performing: LONELY ONE IN THIS TOWN / WOLVERINE BLUES / GET OUT AND GET UNDER THE MOON / SAY IT ISN’T SO / THE PEARLS / THE STEVEDORE STOMP / PLAY THE BLUES AND GO / WHAT’S THE USE OF LIVING WITHOUT LOVE? / CHINATOWN, MY CHINATOWN.

for PARIS, les amis:

Leigh Barker – Contrebasse
Heather Stewart – Chant et Violon
Bastien Brison – Piano
David Grebil – Batterie
Romain Vuillemin – Guitare et Banjo
Bastien Weeger – Clarinette et Saxophone Alto
Noe Codjia – Trompette
Gilles Repond-Quint – Trombone

performing YOU ARE MY LUCKY STAR / HE AIN’T GOT RHYTHM / VARIATIONS ON A NORK / SINGIN’ THE BLUES / THE SONG IS ENDED / INDIAN SUMMER.

and some words from Leigh:

IT”S HIGHLY recommended to listen to this album with the tracks in order! It segues like a real set in a club.

These two albums come at the end of a very long period of gestation, starting in May 2018 in Melbourne Australia, and finishing at the very end of 2020, which as every single person on the planet earth knows has been marked by a historic pandemic. I was already procrastinating about releasing the ‘Melbourne’ session, and had been putting very little effort in to booking shows under my own name in Europe (Thanks to Gordon Webster, Duved Dunayevsky, Tatiana Eva Marie and everyone else for keeping me on the road…) However, a 4 week tour of Australia was booked for November and December 2020 (hah!) and I knew this was the moment to release a new album and CD, to take on the road with the ‘Australian Band’. As I sit here writing these notes on Sunday December 27th 2020, it is still more or less impossible to enter Australia from Europe, even if all the events and venues were able to put on our shows as envisaged (which they’re not!…)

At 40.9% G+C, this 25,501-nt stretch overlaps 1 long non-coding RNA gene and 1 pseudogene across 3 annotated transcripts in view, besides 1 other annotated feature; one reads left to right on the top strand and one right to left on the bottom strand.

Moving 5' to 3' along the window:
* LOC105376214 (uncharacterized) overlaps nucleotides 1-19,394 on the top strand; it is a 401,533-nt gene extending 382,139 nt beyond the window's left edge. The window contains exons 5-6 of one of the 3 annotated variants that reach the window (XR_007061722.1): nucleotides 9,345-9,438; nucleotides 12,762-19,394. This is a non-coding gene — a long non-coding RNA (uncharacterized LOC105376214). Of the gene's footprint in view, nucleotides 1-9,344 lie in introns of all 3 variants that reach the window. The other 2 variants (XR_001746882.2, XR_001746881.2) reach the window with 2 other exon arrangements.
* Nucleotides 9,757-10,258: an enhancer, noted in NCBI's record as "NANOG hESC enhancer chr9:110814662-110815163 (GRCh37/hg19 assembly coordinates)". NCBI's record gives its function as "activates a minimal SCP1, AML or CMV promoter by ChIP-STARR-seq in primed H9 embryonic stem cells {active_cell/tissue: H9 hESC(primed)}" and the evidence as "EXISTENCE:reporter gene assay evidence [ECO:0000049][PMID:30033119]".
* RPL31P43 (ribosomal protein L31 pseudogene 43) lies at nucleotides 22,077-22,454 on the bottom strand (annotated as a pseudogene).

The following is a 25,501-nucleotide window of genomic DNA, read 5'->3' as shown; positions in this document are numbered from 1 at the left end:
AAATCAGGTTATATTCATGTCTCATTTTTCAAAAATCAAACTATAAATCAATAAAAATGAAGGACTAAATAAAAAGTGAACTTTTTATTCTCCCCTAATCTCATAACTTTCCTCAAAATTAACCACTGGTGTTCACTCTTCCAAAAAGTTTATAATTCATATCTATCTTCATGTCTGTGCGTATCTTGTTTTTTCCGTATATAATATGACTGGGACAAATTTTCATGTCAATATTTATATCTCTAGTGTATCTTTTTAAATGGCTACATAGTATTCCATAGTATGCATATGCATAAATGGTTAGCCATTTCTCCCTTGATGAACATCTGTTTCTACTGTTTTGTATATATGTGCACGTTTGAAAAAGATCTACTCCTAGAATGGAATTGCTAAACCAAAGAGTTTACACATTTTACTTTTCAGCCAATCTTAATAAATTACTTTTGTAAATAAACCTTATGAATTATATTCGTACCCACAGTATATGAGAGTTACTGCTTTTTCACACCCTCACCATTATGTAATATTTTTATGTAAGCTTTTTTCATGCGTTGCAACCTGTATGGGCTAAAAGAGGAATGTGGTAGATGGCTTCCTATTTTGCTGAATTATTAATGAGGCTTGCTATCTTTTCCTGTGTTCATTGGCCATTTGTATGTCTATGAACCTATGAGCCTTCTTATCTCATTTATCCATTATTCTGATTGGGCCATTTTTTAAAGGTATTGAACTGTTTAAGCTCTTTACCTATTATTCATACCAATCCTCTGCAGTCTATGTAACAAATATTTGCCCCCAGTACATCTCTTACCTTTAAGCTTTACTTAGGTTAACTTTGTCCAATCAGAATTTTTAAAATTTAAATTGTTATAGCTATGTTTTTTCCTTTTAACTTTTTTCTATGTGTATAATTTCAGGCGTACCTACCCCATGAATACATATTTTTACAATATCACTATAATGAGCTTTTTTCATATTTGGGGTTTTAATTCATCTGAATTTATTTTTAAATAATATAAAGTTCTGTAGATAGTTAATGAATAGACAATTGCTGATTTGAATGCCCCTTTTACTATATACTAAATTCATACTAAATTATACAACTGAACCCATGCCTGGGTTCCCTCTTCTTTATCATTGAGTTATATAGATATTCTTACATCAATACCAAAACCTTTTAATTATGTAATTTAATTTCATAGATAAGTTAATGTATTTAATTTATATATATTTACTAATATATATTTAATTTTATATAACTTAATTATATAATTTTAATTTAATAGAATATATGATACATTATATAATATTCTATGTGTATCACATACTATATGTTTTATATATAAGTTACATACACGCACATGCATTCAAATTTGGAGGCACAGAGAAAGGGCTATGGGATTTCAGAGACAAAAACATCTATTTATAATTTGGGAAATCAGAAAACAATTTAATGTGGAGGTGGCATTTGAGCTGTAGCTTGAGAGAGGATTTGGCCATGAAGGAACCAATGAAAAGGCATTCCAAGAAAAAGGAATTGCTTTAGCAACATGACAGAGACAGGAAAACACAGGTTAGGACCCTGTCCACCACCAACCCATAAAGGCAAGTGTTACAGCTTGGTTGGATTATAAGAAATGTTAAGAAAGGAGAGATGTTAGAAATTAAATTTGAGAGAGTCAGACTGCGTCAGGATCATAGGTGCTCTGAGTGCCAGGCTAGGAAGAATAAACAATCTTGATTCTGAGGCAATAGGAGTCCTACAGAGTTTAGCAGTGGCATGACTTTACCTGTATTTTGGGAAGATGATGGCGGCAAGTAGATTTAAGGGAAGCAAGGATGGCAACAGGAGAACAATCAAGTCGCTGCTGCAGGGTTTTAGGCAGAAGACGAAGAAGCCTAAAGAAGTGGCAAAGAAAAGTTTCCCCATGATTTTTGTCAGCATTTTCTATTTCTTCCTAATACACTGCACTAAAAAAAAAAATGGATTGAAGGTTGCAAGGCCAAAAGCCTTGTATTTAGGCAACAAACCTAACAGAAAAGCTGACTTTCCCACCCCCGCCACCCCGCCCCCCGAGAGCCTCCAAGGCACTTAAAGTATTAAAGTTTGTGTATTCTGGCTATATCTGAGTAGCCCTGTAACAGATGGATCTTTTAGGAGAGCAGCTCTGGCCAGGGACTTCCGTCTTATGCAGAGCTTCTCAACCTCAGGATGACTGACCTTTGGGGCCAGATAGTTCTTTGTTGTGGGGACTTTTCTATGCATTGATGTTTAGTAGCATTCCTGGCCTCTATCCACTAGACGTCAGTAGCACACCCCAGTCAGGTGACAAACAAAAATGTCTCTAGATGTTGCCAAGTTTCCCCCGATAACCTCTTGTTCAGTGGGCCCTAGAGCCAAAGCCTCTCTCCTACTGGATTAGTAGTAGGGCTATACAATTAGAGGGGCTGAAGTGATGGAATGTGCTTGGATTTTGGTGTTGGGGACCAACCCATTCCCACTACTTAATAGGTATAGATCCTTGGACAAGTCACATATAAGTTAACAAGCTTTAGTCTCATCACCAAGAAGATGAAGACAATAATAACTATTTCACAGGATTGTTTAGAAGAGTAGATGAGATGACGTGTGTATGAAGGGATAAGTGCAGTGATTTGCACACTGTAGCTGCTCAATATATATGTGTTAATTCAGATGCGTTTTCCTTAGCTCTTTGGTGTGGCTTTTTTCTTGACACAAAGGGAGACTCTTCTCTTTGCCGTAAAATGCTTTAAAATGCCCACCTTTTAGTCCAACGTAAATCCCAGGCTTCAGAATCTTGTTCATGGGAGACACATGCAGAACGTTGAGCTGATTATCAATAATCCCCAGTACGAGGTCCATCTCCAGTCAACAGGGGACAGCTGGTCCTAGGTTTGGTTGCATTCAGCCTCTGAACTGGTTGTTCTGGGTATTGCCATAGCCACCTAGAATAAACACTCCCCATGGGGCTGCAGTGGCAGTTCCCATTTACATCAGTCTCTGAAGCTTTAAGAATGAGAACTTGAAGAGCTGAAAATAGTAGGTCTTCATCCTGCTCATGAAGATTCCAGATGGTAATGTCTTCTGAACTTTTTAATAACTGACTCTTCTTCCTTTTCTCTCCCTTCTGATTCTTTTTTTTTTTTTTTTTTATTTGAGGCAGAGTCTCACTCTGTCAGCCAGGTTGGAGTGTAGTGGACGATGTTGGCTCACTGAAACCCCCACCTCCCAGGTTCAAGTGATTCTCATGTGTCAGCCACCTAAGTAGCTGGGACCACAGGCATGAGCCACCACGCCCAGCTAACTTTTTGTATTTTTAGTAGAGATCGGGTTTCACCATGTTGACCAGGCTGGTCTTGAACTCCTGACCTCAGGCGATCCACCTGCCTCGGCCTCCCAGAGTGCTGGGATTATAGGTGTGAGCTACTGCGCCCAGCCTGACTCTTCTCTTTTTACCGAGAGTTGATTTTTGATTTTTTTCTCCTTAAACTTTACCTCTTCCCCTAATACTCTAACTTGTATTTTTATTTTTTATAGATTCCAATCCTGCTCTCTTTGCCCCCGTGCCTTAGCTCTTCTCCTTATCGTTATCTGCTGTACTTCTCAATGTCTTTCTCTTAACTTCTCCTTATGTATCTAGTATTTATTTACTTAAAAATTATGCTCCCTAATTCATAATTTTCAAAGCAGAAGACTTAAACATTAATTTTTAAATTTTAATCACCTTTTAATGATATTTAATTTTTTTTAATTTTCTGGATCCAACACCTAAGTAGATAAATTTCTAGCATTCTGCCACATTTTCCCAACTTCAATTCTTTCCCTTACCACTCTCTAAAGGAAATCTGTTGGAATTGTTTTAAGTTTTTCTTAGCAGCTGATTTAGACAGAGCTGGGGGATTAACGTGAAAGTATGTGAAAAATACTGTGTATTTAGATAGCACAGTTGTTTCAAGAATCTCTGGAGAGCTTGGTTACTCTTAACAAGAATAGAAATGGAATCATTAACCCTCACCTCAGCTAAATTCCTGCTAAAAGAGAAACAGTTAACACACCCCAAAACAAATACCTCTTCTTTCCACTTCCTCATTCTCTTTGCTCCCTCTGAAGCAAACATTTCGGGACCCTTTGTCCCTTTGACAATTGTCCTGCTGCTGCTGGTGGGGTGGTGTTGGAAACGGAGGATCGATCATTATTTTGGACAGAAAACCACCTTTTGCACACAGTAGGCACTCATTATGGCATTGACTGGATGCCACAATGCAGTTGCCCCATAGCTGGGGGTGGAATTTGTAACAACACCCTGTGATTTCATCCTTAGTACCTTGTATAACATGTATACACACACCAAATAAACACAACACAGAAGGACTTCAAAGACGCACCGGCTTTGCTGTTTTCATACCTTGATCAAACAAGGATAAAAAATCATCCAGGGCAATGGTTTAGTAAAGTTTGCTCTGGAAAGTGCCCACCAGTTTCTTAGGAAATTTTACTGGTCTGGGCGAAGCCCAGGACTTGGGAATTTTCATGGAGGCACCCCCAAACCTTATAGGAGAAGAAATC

The Paris session was miraculously put together in November 2019 between touring dates, we got together all in one room together for 2 days, around one single microphone – the french-made Melodium 42B. This was not for any particular reasons of purity or authenticity, just because Simon Oriot convinced me to give it a shot, and ‘that way there is no mixing to do’ as he put it…

The Melbourne session on the other hand was edited and mixed all over the planet. I remember selecting takes, editing, making several attempts at mixing and gradually pulling together the shape of the album in places such as Saint Cyr-la-Rosiere and Champagne-sur-Seine in France, Hildesheim in Germany, the suburbs of Paris, on tour in Stockholm, Budapest, London and Cambridge – and during two separate visits to Australia in 2019 and 2020, in a supermarket parking lot in Moruya, NSW or in the car on the Clyde Mountain between Mossy Point (…if you know, you know…) and the capital Canberra where Hi Hat Studios is located. I also remember making several attempts with several engineers, sometimes remotely, sometimes in person, with an infected cancerous leg wound, on holiday, in airports…. and of course in the end drawn out over several months in total isolation due to a global pandemic….